For nearly a decade, Pat Kelly tried to entice business to Ottawa’s downtown convention centre as its CEO.
Now, he’s on the other side of the table.
Mr. Kelly left the Shaw Centre in March 2015 after eight years in charge of that facility and its predecessor, the Congress Centre. He launched his own firm, Pat Kelly Consulting, in September, and recently he forged a partnership with two other well-known Canadian tourism consultants, the Yukon’s Patti Balsillie and Montreal’s John Dunn.
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Their new venture, called Floor13, offers a range of services to tourism enterprises, including sales and marketing advice, strategic planning and public relations.
Mr. Kelly said he’s known his new partners for years. The three “seasoned veterans” of the tourism industry each bring different backgrounds and perspectives that make their alliance greater than the sum of its parts, he added.
“We started talking about the advantages of perhaps collaborating under some kind of a brand,” he said. “The more we talked about it, the more it sounded like a good idea.”
All three will remain independent consultants, working together on bids when they feel their combined experience will give them an edge against larger competitors.
“What we have found is that there are some opportunities where our chances of being successful in the bidding process are enhanced by teaming up,” said Mr. Kelly, 62, who spent decades as a hotel manager before becoming CEO of the convention centre.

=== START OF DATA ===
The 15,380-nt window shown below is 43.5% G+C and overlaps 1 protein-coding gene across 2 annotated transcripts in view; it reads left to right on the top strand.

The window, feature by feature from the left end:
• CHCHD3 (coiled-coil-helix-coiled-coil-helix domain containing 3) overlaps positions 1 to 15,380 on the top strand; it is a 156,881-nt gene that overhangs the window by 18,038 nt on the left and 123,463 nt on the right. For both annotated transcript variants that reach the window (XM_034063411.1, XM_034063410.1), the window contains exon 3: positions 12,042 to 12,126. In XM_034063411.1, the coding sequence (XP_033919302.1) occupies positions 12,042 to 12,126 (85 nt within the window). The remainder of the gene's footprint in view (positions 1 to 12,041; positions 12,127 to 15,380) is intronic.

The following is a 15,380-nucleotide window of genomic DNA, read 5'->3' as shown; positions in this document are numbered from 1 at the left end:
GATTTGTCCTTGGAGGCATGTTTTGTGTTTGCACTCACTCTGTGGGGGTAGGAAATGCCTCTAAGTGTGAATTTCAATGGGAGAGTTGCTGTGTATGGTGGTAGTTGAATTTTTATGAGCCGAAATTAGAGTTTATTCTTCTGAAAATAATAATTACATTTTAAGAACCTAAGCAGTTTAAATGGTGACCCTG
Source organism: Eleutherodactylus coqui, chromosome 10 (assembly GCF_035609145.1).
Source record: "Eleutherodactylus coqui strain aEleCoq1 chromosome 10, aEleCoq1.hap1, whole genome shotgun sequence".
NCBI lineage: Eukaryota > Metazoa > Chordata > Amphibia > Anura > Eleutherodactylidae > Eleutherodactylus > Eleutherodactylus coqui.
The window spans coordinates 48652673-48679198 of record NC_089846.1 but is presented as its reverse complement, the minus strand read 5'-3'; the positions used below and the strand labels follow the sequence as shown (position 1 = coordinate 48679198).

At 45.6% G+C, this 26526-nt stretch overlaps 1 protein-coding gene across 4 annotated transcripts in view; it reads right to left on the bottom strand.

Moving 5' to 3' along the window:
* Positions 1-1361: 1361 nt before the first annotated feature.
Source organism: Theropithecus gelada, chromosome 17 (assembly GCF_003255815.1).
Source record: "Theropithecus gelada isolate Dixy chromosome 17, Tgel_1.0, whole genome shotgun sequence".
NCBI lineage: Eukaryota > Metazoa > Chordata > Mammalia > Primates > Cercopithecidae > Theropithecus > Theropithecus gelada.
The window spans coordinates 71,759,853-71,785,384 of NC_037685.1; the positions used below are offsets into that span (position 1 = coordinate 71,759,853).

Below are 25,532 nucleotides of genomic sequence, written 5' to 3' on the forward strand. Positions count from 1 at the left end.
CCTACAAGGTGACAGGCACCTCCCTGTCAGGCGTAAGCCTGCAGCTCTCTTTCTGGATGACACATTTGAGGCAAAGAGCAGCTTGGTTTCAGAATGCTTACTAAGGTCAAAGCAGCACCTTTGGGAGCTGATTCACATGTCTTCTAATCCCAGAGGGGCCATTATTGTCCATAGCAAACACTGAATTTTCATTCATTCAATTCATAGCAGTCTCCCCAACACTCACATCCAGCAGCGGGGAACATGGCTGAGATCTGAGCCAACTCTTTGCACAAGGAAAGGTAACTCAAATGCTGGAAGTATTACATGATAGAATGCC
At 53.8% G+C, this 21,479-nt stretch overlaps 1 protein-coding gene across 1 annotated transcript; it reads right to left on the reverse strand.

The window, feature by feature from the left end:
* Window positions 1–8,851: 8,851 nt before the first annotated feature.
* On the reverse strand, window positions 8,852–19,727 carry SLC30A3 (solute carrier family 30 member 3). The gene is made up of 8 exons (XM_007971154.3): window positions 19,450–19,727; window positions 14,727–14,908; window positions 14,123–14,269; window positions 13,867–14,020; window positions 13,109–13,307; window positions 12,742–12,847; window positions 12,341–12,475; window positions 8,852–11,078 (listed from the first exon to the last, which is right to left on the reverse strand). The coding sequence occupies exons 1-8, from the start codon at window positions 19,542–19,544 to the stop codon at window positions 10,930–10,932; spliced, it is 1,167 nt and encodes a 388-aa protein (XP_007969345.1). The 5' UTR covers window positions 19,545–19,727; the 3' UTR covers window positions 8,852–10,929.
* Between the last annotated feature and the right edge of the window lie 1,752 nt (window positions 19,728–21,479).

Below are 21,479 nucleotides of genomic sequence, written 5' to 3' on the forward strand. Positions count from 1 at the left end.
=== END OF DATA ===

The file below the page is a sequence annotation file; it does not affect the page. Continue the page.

“We thought that if we’re going to team up fairly frequently … we found that in some cases it’s better to go under the common brand that offers the background and experiences of all three of us as opposed to one of us.”
“There’s something quite rewarding about running your own business. It’s certainly a learning experience, and so far I’ve thoroughly enjoyed it.”
They named the business after the floor number that was long skipped over in a multitude of hotels for fear it was bad luck. Mr. Kelly said it’s their way of telling clients they aren’t afraid to be a little different.
“For us, it suggests a certain degree of risk-taking, innovation, edginess and being somewhat unconventional,” he said. “This is not the typical cookie-cutter consultant approach. We really take a customized approach to every client’s challenge. We’ve been in their shoes.”
While Mr. Kelly’s resumé is weighted toward the operations and strategic planning side of the industry, he said Mr. Dunn brings extensive expertise in sales and marketing to the table while Ms. Balsillie has a history of working with non-profit organizations and aboriginal groups.
That diversity has already paid off, he said, noting the partners won two contracts before they even made their venture public.
“From my perspective, this is quite encouraging,” he said. “There are some bid opportunities where being able to put all of that background experience under one brand really works to our advantage and helps us to compete a little bit more effectively against some of the bigger hospitality consulting houses.”
Mr. Kelly said he has no regrets about striking out on his own.
“It’s something I’ve always wanted to do,” he said. “There’s something quite rewarding about running your own business. It’s certainly a learning experience, and so far I’ve thoroughly enjoyed it.”
After years of living in Stittsville and making the daily trek downtown, he’s loving the convenience of running his business from home.
“I certainly don’t miss the commute into work and back every day,” he said with a chuckle.